From our sister site, WhatsonTV
Imagine being able to step inside a brand new version of your home simply by putting on a headset.
That’s what happens in this new property series which gives homeowners the chance to ‘try before they buy’ with the help of dazzling special effects and cutting edge technology.
Each week, a couple who are stuck in deadlock on how best to improve their home, is helped by architects Laura Jane Clark and Robert Jamison who draw up designs which the couple then experience through Virtual Reality headsets before committing to building work.
First up is Scottish couple Andy and Esther, support teachers who live in a 1920s three-bed semi in Stirling and are parents to three young girls. They are desperate to transform their cramped hallway, isolated living room and non- functional kitchen space and have a budget of £55,000 so how will they feel when they see more than their wildest dreams brought to life?
Here Radio Two host Angela Scanlon tells us more about Your Home Made Perfect…
Tell us about the cutting-edge technology you use in the series?
Angela Scanlon: ‘We use Virtual Reality and special effects so people who want to change their homes and do building work can experience exactly what it will look like before committing any hard cash. Most people can’t get their heads round seeing designs on paper or computer screens, but this brings it all to life.’
How do people react when they put on the headsets?
AS. ‘They are like, ‘Oh my goodness! So THIS is what we could have!’ The effects are amazing, they literally stand in their homes and watch as their existing walls drop away, spaces and ceilings are transformed and designs emerge with incredible detail. Even things like chalkboards with shopping lists written on them, family photos and books on shelves are in place. I had a go myself with the headsets, it was trippy but amazing!’
Do people get emotional?
AS: ‘Definitely, we see quite a few tears in the series. For a lot of the couples there have been years of deadlock in which they’ve been unable to agree on the best solutions. Some couples can hardly stand to look at each other by the time we meet them, so for them to suddenly see what’s achievable, all those pent up frustrations and emotions are released.’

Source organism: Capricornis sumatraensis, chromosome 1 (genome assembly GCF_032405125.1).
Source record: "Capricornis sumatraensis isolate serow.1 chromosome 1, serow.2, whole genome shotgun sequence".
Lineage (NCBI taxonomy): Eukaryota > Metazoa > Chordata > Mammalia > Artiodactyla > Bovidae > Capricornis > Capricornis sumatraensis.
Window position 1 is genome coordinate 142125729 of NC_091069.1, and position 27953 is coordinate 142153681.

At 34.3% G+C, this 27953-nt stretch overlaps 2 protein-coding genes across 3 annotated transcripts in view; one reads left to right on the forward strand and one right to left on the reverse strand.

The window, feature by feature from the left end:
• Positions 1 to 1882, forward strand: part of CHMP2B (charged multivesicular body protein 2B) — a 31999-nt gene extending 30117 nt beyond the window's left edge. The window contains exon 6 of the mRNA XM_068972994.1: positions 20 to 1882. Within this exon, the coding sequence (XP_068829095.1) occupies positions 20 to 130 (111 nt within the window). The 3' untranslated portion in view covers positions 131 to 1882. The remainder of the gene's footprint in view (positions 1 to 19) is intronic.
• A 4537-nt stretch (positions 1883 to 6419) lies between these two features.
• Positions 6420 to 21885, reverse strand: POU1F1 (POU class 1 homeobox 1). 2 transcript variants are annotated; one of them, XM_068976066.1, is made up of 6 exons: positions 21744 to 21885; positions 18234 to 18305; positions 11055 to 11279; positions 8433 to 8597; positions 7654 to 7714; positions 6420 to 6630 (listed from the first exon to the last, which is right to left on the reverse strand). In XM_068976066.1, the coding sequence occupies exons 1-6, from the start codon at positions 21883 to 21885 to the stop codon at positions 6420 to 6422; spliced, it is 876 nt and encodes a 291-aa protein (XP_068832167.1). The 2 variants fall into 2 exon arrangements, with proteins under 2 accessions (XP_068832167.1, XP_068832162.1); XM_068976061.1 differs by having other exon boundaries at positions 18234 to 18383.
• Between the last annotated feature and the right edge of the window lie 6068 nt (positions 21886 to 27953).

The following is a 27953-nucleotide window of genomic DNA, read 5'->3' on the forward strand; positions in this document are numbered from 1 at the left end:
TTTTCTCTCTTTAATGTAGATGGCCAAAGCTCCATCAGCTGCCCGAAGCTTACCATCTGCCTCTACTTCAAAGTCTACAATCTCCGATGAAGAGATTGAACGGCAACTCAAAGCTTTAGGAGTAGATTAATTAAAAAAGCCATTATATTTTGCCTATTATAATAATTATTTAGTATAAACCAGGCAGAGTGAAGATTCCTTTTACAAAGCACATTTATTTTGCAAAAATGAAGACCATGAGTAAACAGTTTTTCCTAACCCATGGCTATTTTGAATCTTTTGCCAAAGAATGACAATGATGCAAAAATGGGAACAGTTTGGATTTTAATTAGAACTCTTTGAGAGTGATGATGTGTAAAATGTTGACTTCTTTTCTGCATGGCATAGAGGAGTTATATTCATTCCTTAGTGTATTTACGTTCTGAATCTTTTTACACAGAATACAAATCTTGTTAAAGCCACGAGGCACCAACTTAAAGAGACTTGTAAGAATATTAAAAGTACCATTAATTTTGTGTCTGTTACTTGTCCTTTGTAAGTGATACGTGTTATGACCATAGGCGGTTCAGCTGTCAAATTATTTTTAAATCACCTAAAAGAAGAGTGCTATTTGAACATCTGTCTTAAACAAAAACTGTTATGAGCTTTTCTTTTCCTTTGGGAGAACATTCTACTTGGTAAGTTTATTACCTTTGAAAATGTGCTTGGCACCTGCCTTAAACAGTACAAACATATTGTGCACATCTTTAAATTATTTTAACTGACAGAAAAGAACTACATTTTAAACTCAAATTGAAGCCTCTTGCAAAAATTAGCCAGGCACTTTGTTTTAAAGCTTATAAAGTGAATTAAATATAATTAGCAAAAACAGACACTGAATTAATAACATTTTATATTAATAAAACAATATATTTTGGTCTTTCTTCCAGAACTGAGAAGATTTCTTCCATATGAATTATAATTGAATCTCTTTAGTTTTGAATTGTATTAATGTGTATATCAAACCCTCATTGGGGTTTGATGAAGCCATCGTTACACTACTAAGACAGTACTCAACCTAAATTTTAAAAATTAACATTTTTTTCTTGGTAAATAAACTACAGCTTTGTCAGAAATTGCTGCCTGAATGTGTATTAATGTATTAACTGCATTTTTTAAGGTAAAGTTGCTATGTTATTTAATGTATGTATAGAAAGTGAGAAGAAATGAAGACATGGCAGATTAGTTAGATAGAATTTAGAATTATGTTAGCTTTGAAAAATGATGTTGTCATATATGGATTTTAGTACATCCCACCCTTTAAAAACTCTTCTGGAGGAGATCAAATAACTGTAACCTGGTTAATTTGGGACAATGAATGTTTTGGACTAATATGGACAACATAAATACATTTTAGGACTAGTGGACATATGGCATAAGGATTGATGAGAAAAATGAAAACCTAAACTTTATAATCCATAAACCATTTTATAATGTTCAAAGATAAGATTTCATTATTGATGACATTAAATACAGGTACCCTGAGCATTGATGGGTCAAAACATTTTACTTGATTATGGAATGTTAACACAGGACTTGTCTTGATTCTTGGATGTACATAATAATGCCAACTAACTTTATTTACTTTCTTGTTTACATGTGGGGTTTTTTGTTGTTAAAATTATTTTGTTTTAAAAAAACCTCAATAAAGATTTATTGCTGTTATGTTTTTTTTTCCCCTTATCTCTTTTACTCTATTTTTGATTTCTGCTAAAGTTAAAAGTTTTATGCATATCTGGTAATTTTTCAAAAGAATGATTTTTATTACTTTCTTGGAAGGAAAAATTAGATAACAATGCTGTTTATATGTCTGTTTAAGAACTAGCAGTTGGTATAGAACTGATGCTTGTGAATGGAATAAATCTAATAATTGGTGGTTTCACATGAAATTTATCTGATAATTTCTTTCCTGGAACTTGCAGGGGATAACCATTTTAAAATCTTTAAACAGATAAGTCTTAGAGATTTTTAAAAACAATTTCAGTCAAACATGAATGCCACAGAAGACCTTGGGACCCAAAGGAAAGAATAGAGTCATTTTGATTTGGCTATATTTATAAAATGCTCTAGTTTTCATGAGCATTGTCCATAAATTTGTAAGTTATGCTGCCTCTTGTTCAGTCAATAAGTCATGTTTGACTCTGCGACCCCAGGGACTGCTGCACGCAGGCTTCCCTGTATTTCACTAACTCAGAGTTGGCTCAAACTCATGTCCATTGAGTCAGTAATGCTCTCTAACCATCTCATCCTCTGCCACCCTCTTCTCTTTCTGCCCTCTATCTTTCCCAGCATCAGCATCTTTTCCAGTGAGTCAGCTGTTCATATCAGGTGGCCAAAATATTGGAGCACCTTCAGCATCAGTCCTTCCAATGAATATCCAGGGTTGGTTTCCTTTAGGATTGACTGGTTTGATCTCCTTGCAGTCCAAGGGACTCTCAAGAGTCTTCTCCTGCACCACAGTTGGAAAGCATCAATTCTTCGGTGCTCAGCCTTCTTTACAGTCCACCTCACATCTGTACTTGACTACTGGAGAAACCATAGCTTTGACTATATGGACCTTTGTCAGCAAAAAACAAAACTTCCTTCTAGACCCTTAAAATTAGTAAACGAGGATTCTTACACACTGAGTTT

How do the styles of the architects, Laura Jane Clark and Robert Jamison compare?
AS: ‘They are polar opposites. Both are fabulous architects with very different styles and approaches who listen to the couples and come up with designs for them to experience. The couple must then choose the design they prefer and which architect to go with and then the whole thing becomes a reality when they begin doing the building work and their home is transformed. Laura is very practical and Robert is more rebellious and likes to break the norm. It gets quite competitive and there were occasions when I’d put my money on a couple choosing one architect and then they’d surprise everyone and go with the other!’
How do you think the series will inspire people at home?
AS: ‘The budgets featured are very varied and the fact that people in the show experience their designs before committing to them means they feel more empowered to make some very bold and brave decisions. They don’t fall back to the,’Ooh, let’s just go with a white kitchen because I can’t really imagine what a red kitchen would look like’. Nobody has ended up with an ordinary, bog-standard renovation. I think viewers will go, ‘Well if they can do that for £40K, so can we!’’
What design tips did you take away from the show?
AS: ‘The appreciation for what an architect does! I think a lot of people there had been ‘I’m not going to bother spending the money on the architect, I’m going to go straight to the builder and say ‘Do a box at the back of the house and add a fancy kitchen’, but actually it’s appreciating the architect and all the amazing experience they can offer and the clever solutions they come up with from everything to storage, lighting and re-configuring entire spaces to actually make them functional in inspiring ways you would never have imagined.’